6. I’ve seen in our market developments of condos and townhouses that are right next to each other and very similar on the exterior, but very different prices. The condo development will usually sell for less, but have a higher HOA cost to reflect more common area costs. In the end, cost of ownership is similar if the developments are overall similar (in our market), but I would not try to compare one to the other in terms of sales price.

  7. Sorry I know you think you are “teaching” appraisers but stating that using a condominium ownership property to a property with owned land as a comp is “apples to oranges” is wrong in parts of my market area. We have subdivisions in my market with both. For some reasons the builders will built both types of ownerships in the same subdivision. Could be zoning requirements, could be village requirements or just could be for financial reasons. Example: Side “A” of a street was built with owned land and side “B” of the street was built with condominium ownership. All of the buildings are identical same 4 model floor plans in each building, same HOA fees, same amenities etc. 99.999% of the homeowners have no clue what type of ownership they have, 99.999% of buyers have no clue of the difference nor do they care. The village assessor’s office doesn’t know the difference between side A and side B and the taxes are the same for both sides. So using a same model match comp for the subject property from side A when the subject property in on side B would not be “apples to oranges”. Additionally my market area has thousands of one story townhouses so saying a typical townhouse description refers to a skinny tall two story attaches home would not apply in my market. My townhouse sits on a 1/3 of an acre lot. I’m Just saying it’s a big country and markets vary! Learn your market and make your own decisions on what effects market values.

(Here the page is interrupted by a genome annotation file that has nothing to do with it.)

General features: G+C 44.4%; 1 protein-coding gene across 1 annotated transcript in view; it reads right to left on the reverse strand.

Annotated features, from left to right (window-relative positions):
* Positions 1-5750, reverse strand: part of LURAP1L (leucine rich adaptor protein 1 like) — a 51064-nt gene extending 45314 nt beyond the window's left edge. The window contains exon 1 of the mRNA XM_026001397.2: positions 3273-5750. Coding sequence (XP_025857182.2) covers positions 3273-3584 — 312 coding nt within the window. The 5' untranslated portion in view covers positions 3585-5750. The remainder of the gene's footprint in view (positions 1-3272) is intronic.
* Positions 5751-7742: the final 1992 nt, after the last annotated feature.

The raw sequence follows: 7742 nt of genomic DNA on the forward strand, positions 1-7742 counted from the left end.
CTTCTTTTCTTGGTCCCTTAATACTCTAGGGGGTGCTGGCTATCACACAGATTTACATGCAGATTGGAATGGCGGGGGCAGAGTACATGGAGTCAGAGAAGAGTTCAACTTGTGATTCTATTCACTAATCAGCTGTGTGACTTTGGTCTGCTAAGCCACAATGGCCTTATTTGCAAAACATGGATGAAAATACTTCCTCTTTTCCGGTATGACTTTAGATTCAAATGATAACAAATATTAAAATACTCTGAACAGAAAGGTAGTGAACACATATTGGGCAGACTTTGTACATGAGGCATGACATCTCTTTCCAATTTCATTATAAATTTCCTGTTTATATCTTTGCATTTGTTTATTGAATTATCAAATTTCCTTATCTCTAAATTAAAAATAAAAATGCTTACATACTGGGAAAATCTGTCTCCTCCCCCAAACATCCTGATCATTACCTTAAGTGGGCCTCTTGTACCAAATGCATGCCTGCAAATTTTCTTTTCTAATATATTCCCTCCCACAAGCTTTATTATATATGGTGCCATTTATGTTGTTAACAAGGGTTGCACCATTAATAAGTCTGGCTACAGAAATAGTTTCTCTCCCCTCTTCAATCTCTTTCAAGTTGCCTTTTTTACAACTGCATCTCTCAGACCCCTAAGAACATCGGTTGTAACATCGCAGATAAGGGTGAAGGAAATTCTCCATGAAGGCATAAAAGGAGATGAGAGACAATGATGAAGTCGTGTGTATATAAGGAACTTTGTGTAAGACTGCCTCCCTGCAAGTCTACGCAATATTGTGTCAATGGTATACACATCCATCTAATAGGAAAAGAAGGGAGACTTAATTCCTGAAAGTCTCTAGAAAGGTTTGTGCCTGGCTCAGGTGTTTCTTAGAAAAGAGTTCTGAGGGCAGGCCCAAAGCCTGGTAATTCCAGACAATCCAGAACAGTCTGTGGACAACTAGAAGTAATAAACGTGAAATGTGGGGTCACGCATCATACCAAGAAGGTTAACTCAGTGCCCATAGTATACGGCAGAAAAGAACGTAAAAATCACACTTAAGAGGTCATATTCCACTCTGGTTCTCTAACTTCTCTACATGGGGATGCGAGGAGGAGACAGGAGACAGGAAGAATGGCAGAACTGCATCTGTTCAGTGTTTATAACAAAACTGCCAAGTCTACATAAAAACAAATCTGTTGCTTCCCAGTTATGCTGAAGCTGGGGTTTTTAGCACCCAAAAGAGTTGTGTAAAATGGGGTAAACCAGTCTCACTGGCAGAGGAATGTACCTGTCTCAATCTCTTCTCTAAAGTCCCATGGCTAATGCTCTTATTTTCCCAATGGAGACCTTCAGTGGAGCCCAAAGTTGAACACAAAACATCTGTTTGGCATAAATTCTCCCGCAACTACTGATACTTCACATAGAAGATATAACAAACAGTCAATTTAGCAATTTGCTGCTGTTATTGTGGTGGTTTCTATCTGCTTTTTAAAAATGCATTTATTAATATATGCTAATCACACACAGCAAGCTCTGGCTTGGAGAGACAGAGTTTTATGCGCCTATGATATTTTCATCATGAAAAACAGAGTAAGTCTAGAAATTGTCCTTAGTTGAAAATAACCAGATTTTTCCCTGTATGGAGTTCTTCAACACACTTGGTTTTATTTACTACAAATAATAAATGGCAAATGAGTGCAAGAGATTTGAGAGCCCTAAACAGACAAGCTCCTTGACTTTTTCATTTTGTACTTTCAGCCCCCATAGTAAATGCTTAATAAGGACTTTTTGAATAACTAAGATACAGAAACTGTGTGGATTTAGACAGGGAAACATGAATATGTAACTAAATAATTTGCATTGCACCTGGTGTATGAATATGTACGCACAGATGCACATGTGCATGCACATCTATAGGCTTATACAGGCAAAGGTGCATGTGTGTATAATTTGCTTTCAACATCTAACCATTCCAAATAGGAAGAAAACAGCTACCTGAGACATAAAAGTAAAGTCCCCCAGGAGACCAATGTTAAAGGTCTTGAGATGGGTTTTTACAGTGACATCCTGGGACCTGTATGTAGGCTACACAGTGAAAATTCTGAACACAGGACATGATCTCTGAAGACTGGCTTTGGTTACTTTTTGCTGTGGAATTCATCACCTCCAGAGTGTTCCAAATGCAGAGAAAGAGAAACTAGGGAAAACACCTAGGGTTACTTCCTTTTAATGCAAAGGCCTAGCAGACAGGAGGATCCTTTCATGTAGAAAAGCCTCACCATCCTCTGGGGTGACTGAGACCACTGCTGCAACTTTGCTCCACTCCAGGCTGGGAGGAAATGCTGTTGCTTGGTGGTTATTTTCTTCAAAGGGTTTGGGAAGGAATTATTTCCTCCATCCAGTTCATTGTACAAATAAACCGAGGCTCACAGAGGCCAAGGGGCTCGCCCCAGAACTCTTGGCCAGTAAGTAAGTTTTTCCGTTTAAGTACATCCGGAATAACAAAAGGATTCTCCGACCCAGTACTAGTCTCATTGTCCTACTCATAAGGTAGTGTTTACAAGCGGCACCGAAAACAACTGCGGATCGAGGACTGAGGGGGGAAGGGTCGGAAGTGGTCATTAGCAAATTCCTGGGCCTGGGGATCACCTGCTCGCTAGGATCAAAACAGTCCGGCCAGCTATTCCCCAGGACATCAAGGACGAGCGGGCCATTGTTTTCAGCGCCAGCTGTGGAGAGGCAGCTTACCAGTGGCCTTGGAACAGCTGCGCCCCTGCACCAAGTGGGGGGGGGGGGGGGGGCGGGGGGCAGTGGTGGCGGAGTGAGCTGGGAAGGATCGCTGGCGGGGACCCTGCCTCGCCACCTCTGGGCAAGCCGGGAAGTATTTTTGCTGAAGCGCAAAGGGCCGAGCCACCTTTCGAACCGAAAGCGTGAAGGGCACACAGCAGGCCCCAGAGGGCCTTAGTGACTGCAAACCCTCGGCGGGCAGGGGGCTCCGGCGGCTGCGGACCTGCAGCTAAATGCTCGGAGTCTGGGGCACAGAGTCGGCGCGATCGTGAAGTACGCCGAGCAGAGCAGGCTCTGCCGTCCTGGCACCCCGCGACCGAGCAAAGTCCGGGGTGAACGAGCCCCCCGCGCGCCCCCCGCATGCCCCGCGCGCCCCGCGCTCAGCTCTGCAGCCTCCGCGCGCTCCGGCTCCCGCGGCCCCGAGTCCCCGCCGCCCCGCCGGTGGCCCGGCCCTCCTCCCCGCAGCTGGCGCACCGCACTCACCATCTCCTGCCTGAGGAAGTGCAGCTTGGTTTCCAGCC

1. Kim, regardless of any similarities, and or if they are exactly the same (characterizes, same street, etc.), a condo form of ownership property can’t be compared to a non condo form of ownership property. Meaning, your states review board will give no weight to your defense even if you have the owner, buyer, brokers, agents, etc. in your corner saying they see them as equals.

      Seek the truth.

  8. Considering as Dustin says in part “townhouse, refers to a style of architecture”, and “condominium is a function of legal ownership” why start a blog Dustin, or at least provide a headline that is misleading? Don’t believe me, go look at a form 1073 (etc.) under Design (Style) and explain to me why Row or Townhouse is an option? Its an option because in part condominiums can be detached, row or townhouse, garden, mid-rise, high rise, and or other.

    Seriously people, didn’t you learn on the 1st hour of the 1st day of appraiser training how to locally identify condos from non-condo owned properties? If you work in San Diego county, any and ALL properties that have APN numbers that end in 01 to 99 are of a condo form of ownership regardless of there design style. Perhaps its a big city/county thing (3 mil + all with 30 miles of me), but every, every, every market search must be filtered to either include, and or exclude certain APN numbers so true substitute sales can be compared.

    Apples to oranges, more like kumquat to lampposts.

    Seek the truth, and apparently skip the all-star membership meetings if you’ve had at least 1 hour of training from a qualified mentor.